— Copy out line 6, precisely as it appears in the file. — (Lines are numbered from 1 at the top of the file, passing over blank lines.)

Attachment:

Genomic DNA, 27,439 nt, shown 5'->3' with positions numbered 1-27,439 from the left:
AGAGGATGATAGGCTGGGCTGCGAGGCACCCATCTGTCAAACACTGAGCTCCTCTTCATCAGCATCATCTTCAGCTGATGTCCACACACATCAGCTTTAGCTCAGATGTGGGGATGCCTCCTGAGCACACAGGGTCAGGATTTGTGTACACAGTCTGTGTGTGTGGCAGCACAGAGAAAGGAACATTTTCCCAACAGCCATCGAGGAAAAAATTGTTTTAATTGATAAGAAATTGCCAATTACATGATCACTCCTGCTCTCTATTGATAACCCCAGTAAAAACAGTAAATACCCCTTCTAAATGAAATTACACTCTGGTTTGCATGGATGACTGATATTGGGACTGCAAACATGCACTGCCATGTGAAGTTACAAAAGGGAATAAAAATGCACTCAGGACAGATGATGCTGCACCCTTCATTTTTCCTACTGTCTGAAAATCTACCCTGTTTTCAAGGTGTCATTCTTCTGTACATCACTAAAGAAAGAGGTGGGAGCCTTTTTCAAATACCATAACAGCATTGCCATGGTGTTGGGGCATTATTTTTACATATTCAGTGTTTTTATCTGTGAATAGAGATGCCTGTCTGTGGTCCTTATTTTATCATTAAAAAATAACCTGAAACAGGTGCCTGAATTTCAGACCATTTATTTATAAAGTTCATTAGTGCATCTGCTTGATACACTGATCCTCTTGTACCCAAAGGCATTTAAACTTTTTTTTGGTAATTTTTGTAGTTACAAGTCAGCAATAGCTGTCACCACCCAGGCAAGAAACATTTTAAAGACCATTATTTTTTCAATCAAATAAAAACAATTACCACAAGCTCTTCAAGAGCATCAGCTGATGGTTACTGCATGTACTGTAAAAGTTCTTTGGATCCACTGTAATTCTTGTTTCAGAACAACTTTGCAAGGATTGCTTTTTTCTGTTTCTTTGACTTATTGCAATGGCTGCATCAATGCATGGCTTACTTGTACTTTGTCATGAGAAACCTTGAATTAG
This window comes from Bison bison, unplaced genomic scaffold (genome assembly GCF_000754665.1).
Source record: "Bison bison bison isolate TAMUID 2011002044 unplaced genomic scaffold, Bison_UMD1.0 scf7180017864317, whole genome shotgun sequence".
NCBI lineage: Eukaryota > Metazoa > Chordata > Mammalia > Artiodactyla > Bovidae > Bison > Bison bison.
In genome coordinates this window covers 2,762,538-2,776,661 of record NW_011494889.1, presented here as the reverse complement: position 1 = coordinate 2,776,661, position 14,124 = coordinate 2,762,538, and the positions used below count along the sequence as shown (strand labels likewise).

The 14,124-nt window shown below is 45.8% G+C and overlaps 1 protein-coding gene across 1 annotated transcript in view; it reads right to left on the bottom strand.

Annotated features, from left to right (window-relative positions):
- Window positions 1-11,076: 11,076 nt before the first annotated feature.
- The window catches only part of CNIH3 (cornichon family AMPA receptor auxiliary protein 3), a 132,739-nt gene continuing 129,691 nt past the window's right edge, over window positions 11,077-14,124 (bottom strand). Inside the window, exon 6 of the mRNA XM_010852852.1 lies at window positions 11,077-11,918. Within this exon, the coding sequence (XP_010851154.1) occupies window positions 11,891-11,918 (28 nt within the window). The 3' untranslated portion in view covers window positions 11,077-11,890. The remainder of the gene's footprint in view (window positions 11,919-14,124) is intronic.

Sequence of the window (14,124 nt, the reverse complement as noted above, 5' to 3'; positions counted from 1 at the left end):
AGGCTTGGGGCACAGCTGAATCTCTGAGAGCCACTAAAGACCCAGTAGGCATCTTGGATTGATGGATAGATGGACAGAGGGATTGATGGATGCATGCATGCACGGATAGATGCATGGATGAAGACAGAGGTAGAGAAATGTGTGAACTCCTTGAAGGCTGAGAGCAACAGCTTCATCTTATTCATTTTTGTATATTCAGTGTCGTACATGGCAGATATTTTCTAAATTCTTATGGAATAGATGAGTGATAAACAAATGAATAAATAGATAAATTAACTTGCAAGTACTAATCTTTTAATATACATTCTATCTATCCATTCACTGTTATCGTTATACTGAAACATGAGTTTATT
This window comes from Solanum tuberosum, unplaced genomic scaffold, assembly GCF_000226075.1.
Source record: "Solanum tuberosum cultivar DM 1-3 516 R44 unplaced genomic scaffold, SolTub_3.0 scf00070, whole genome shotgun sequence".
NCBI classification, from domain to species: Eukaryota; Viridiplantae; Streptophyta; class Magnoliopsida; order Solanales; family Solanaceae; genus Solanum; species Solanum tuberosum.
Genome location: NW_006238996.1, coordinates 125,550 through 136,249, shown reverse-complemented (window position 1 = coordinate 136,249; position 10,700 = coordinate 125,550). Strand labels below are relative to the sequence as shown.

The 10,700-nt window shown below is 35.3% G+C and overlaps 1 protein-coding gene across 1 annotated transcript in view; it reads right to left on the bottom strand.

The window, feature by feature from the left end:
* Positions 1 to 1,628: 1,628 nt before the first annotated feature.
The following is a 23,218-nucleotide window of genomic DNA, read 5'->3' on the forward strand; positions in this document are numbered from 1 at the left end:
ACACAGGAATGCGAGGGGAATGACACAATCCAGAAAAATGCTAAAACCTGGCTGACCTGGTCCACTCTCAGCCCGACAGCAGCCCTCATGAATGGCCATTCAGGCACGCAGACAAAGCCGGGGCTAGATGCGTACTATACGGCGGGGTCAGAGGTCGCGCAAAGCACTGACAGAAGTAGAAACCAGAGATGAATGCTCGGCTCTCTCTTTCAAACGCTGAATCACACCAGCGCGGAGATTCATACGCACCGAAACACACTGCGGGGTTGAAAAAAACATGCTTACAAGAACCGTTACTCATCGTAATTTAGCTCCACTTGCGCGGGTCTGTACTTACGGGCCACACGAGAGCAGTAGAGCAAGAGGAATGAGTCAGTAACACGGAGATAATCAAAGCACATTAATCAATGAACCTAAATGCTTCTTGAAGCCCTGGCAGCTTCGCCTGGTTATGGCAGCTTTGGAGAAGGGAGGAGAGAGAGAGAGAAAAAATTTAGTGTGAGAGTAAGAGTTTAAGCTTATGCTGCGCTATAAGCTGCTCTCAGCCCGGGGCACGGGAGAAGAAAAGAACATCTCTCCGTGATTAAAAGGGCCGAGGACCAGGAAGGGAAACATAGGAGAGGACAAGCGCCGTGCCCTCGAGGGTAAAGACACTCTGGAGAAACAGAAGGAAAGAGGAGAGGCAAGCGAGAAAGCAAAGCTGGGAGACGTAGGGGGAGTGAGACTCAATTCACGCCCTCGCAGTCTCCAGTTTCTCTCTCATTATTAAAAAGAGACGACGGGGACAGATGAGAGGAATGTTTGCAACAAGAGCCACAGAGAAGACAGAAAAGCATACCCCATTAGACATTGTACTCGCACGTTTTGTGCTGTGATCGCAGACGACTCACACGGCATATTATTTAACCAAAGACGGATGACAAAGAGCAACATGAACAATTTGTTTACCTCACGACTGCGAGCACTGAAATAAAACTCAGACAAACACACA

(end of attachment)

In genome coordinates this window covers 2,762,538-2,776,661 of record NW_011494889.1, presented here as the reverse complement: position 1 = coordinate 2,776,661, position 14,124 = coordinate 2,762,538, and the positions used below count along the sequence as shown (strand labels likewise).